A podcast looking at the potential neurological impact of Covid-19 (Coronavirus) with experts Dr Ava Easton and Dr Mark Ellul.

This podcast was recorded on Tuesday, April 14.

1m 50s - We are hearing in the media of people with neurological symptoms also testing positive for COVID-19. What can you tell us about this?

4m 15s - There have been emerging reports of a patient in Wuhan being diagnosed with encephalitis as a result of COVID-19, and another patient diagnosed with acute necrotising encephalopathy. Does this mean COVID-19 is causing encephalitis in some people?

7m 31s -We know the symptoms of COVID-19 are a dry cough and a fever. What are the symptoms when someone has COVID-19 and their brain is being affected?

9m 9s - Are there different forms of COVID-19? For example, a respiratory form, a neurological form, and a cardio form or is COVID-19 all one form with a wide range of symptoms in some patients?

10m 54s -If someone thinks they have COVID-19 and are developing neurological symptoms in addition what should they do?

12m 29s -Does having neurological symptoms with COVID-19 mean people are at risk of a more severe disease?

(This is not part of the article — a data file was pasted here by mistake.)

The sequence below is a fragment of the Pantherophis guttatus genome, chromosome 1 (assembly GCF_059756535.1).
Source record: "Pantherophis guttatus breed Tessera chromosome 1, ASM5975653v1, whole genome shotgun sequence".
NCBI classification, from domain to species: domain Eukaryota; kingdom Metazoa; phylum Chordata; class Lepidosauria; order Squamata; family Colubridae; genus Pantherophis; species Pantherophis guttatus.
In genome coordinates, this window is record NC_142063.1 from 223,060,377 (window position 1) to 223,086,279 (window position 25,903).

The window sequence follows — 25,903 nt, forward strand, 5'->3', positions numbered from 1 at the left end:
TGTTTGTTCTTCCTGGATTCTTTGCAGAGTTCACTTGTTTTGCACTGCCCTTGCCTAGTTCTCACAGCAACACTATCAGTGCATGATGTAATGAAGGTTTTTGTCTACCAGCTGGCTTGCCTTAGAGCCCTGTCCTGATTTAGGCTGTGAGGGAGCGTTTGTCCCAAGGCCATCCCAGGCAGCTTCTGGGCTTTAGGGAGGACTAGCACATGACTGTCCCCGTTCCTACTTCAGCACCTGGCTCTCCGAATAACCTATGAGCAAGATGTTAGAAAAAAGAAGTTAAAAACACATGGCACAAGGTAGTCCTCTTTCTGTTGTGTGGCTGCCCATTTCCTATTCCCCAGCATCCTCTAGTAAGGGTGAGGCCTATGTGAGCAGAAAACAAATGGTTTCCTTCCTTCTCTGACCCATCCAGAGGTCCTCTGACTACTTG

13m 33s - Are children experiencing neurological symptoms as a result of COVID-19 in some cases?

14m 52s - There seemed to be few reports of neurological symptoms in China, but there seemed to be more reports from the later countries to experience it. And I have been interested that there seem to be more men affected than women.  Is there a genetic or race/ethnicity component to COVID-19?

17m 20s - Some chronic neurological conditions have been included on the list of who constitutes a vulnerable or at risk person. We know from talking to Professor Solomon and Doctor Turtle in our last podcast that people affected by encephalitis and who are receiving immunosuppressive treatments should be considered vulnerable, or at higher risk. Does that advice remain the same or has anything changed in relation to encephalitis?

18m 23s - Some reports in the media are likening neurology in COVID-19 with encephalitis lethargica, a form of encephalitis prevalent in the late 1800s and early 1900s which affected many thousands of patients around the world and of course was made famous by Oliver Sacks’ book Awakenings, and subsequent film of the same name. Is there any connection?

21m 20s - Are people who have had encephalitis once, and who catch COVID-19 more likely to experience neurological symptoms?

22m 20s - I believe in order to successfully defeat COVID-19 we need either herd immunity or a vaccine. How close are we to achieving either of these?

24m 37s - As we bring this podcast to a close is there anything else that you'd like to say?

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